When was the last time I preached a sermon about justice or mercy? I have preached many sermons about faith, but the last one I preached (just this last week) was about faith requiring action. Faith is not just what I believe, it’s also what I do. James says that “faith without good works is dead.” Jesus in this chapter says basically the same thing.

The Pharisees and religious teachers are not living the way that they are supposed to be living. They are legalistically requiring people to obey the law that is easy to monitor and enforce, but they themselves are not being obedient to what really matters.

Listen further to what Jesus says:

“What sorrow awaits you teachers of religious law and you Pharisees. Hypocrites! For you are like whitewashed tombs—beautiful on the outside but filled on the inside with dead people’s bones and all sorts of impurity. Outwardly you look like righteous people, but inwardly your hearts are filled with hypocrisy and lawlessness.” – Jesus, Matthew 23:27-28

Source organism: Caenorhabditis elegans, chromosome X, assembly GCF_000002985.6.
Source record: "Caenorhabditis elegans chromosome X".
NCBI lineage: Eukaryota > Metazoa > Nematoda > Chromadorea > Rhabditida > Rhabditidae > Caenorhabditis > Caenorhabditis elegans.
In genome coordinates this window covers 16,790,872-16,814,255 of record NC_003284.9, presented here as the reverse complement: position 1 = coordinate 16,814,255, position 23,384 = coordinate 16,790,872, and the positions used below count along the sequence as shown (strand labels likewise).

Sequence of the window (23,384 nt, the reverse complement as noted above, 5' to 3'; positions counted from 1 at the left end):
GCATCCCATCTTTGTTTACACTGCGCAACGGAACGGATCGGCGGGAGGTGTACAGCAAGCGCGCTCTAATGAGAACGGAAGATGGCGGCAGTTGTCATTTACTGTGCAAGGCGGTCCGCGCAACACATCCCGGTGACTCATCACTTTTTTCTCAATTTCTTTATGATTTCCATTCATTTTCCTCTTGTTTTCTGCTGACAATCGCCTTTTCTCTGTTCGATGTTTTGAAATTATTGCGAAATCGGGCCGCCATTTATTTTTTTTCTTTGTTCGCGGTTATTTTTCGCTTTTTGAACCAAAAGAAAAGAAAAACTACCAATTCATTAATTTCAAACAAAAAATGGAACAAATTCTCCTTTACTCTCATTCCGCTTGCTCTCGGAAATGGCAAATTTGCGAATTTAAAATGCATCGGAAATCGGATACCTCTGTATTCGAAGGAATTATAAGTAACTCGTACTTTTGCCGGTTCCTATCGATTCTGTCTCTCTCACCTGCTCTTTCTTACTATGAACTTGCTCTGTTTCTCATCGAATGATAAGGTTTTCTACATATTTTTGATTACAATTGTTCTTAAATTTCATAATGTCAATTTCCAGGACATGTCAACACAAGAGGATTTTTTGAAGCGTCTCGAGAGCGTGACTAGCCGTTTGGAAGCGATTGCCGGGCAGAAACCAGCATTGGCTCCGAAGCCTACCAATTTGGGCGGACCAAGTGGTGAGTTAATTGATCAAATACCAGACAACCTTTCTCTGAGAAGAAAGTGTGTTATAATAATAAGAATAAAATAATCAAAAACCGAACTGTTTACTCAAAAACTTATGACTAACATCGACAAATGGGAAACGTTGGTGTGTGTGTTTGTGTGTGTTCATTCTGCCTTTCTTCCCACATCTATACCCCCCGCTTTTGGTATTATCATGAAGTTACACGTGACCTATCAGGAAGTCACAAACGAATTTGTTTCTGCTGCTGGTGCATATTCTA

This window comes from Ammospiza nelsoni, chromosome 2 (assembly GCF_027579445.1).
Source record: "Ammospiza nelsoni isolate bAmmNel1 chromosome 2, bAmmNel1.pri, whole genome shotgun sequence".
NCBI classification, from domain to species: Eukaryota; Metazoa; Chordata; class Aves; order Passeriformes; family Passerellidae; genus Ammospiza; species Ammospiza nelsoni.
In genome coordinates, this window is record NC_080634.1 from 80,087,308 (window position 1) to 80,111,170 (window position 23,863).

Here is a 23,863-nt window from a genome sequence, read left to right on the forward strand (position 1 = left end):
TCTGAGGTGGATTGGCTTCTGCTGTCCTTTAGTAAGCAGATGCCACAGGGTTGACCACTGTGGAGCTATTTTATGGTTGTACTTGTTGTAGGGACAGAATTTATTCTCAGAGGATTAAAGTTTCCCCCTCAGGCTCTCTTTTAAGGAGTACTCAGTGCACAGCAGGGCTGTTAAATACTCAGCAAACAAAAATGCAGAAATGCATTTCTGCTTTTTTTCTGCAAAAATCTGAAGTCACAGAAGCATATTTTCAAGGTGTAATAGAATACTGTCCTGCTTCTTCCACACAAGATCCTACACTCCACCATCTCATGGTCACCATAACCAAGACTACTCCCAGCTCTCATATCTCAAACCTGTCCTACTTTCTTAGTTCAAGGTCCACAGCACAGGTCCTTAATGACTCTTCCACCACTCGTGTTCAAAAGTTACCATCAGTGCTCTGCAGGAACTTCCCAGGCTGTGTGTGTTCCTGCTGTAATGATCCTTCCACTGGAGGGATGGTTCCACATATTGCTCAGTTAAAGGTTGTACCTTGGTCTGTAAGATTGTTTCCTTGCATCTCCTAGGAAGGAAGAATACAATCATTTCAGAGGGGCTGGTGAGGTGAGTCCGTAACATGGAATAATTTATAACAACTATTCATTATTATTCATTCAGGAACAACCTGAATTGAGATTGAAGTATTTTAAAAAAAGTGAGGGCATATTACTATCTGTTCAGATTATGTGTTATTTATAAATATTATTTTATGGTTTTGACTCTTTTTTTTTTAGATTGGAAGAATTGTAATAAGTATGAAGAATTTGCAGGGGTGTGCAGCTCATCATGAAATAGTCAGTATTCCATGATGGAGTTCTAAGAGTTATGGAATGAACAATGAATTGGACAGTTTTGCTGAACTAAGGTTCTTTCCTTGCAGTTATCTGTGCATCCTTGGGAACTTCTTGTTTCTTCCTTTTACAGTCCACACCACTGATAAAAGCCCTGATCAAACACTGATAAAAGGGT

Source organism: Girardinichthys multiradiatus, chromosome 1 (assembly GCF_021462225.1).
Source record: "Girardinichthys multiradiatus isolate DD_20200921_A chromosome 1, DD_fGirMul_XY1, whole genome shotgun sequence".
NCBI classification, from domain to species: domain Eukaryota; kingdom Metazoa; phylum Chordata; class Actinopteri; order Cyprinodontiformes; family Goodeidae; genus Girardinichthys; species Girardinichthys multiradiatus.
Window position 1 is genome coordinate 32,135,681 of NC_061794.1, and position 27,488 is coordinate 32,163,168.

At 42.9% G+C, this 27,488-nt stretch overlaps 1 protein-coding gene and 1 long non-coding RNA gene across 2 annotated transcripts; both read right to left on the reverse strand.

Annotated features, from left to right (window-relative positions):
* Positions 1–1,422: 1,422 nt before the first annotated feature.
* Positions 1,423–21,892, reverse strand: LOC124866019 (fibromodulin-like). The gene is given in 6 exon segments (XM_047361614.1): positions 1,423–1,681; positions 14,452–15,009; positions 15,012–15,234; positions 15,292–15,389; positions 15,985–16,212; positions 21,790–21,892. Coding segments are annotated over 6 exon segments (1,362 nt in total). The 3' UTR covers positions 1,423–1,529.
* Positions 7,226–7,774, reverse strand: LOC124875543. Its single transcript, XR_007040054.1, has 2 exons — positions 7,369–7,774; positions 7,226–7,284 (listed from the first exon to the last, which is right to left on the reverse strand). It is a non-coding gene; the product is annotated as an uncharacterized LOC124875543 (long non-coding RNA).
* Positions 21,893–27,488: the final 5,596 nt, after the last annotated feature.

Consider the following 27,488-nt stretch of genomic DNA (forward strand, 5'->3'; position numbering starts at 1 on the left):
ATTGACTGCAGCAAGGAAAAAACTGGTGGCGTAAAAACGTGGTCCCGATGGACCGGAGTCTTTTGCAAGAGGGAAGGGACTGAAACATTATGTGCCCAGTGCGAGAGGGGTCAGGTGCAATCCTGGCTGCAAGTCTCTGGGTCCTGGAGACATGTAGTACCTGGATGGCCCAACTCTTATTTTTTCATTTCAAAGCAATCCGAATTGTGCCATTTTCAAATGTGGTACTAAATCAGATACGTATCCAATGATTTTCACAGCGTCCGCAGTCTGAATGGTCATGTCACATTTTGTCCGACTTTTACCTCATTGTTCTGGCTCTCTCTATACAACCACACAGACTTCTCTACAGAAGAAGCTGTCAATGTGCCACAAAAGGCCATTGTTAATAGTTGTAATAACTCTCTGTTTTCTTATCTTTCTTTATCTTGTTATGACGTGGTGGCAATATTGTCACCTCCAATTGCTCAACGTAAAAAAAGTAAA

What is my heart filled with? I don’t believe I am a hypocrite – but neither did the Pharisees. I tithe on my income, yes, but what am I doing about justice and mercy? Am I obeying the little parts of the law and feeling good about myself without focusing on the bigger, more important parts?

I can think of answers to these questions, but for now, I think I’m going to let them marinate. I believe that I opened my Bible to the “wrong” place for a reason tonight, and I need to allow the Spirit to speak to me.

What words is God speaking to you when you read Matthew 23? Don’t allow yourself to quickly dismiss the idea that you simply can’t be a hypocrite or Pharisee because you do x, y, and z. What are you doing with the parts of the Law that matter more?

From Seattle to Soldier, My Calling Continues